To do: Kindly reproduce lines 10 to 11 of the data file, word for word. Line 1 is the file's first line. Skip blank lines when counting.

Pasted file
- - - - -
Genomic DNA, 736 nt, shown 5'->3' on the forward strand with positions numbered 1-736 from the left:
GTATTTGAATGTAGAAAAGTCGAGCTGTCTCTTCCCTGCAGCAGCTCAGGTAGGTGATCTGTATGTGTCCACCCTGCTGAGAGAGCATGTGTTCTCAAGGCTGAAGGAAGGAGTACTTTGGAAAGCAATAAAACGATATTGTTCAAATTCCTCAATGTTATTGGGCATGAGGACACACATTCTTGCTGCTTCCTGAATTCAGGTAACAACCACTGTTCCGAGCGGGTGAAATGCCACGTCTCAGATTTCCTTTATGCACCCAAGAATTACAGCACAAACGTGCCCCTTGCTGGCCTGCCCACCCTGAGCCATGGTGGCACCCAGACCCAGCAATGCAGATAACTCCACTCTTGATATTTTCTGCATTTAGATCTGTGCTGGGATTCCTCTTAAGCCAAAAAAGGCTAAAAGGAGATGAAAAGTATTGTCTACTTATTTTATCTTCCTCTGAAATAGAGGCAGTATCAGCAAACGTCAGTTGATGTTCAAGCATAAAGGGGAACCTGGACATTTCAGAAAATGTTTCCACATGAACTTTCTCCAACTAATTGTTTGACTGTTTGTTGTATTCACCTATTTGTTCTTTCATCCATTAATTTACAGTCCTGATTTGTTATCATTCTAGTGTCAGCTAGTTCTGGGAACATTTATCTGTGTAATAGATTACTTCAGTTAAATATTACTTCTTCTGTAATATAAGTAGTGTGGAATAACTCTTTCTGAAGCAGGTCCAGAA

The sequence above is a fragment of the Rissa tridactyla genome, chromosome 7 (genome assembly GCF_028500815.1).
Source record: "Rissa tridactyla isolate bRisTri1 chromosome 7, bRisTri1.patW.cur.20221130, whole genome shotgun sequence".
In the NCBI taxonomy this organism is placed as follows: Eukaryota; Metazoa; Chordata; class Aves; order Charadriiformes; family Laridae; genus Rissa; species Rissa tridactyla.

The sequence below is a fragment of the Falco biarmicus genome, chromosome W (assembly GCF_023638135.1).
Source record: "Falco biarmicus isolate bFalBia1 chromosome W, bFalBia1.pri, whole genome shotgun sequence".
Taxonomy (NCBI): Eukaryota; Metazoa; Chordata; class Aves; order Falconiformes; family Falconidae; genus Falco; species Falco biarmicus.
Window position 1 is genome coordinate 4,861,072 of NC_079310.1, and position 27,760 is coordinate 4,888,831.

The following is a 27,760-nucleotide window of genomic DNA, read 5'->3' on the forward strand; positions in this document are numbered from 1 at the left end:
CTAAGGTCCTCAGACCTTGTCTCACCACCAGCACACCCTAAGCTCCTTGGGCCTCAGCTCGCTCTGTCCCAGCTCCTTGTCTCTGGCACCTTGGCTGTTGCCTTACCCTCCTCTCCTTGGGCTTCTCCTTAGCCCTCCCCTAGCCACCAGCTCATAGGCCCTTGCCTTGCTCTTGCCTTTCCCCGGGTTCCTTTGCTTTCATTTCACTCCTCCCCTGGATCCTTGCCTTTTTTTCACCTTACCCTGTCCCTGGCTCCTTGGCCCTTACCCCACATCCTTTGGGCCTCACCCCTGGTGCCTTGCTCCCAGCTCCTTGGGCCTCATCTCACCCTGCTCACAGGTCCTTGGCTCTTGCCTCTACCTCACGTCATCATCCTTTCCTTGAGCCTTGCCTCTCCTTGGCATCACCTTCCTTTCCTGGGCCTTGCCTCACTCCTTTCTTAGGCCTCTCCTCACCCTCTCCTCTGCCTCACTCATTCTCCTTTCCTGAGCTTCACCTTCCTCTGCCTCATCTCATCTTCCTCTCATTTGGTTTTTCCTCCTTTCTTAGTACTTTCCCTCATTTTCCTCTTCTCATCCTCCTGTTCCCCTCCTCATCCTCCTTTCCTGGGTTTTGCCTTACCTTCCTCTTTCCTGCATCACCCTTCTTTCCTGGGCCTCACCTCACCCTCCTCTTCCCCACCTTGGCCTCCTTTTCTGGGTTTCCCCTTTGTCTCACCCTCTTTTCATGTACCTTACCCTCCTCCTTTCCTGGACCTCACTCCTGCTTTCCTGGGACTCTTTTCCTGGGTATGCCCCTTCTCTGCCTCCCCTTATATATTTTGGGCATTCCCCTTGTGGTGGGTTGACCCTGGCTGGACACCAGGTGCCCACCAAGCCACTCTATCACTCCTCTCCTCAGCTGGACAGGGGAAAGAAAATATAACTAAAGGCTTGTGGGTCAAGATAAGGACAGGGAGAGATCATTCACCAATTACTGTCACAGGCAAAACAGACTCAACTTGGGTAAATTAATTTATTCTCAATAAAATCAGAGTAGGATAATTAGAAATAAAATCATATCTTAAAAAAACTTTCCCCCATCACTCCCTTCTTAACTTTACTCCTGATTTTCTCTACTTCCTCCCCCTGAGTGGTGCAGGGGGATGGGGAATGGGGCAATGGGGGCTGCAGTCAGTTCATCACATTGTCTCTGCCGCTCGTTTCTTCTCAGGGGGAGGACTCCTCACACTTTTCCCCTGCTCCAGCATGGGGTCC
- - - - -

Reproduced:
The following is a 27,760-nucleotide window of genomic DNA, read 5'->3' on the forward strand; positions in this document are numbered from 1 at the left end:
CTAAGGTCCTCAGACCTTGTCTCACCACCAGCACACCCTAAGCTCCTTGGGCCTCAGCTCGCTCTGTCCCAGCTCCTTGTCTCTGGCACCTTGGCTGTTGCCTTACCCTCCTCTCCTTGGGCTTCTCCTTAGCCCTCCCCTAGCCACCAGCTCATAGGCCCTTGCCTTGCTCTTGCCTTTCCCCGGGTTCCTTTGCTTTCATTTCACTCCTCCCCTGGATCCTTGCCTTTTTTTCACCTTACCCTGTCCCTGGCTCCTTGGCCCTTACCCCACATCCTTTGGGCCTCACCCCTGGTGCCTTGCTCCCAGCTCCTTGGGCCTCATCTCACCCTGCTCACAGGTCCTTGGCTCTTGCCTCTACCTCACGTCATCATCCTTTCCTTGAGCCTTGCCTCTCCTTGGCATCACCTTCCTTTCCTGGGCCTTGCCTCACTCCTTTCTTAGGCCTCTCCTCACCCTCTCCTCTGCCTCACTCATTCTCCTTTCCTGAGCTTCACCTTCCTCTGCCTCATCTCATCTTCCTCTCATTTGGTTTTTCCTCCTTTCTTAGTACTTTCCCTCATTTTCCTCTTCTCATCCTCCTGTTCCCCTCCTCATCCTCCTTTCCTGGGTTTTGCCTTACCTTCCTCTTTCCTGCATCACCCTTCTTTCCTGGGCCTCACCTCACCCTCCTCTTCCCCACCTTGGCCTCCTTTTCTGGGTTTCCCCTTTGTCTCACCCTCTTTTCATGTACCTTACCCTCCTCCTTTCCTGGACCTCACTCCTGCTTTCCTGGGACTCTTTTCCTGGGTATGCCCCTTCTCTGCCTCCCCTTATATATTTTGGGCATTCCCCTTGTGGTGGGTTGACCCTGGCTGGACACCAGGTGCCCACCAAGCCACTCTATCACTCCTCTCCTCAGCTGGACAGGGGAAAGAAAATATAACTAAAGGCTTGTGGGTCAAGATAAGGACAGGGAGAGATCATTCACCAATTACTGTCACAGGCAAAACAGACTCAACTTGGGTAAATTAATTTATTCTCAATAAAATCAGAGTAGGATAATTAGAAATAAAATCATATCTTAAAAAAACTTTCCCCCATCACTCCCTTCTTAACTTTACTCCTGATTTTCTCTACTTCCTCCCCCTGAGTGGTGCAGGGGGATGGGGAATGGGGCAATGGGGGCTGCAGTCAGTTCATCACATTGTCTCTGCCGCTCGTTTCTTCTCAGGGGGAGGACTCCTCACACTTTTCCCCTGCTCCAGCATGGGGTCC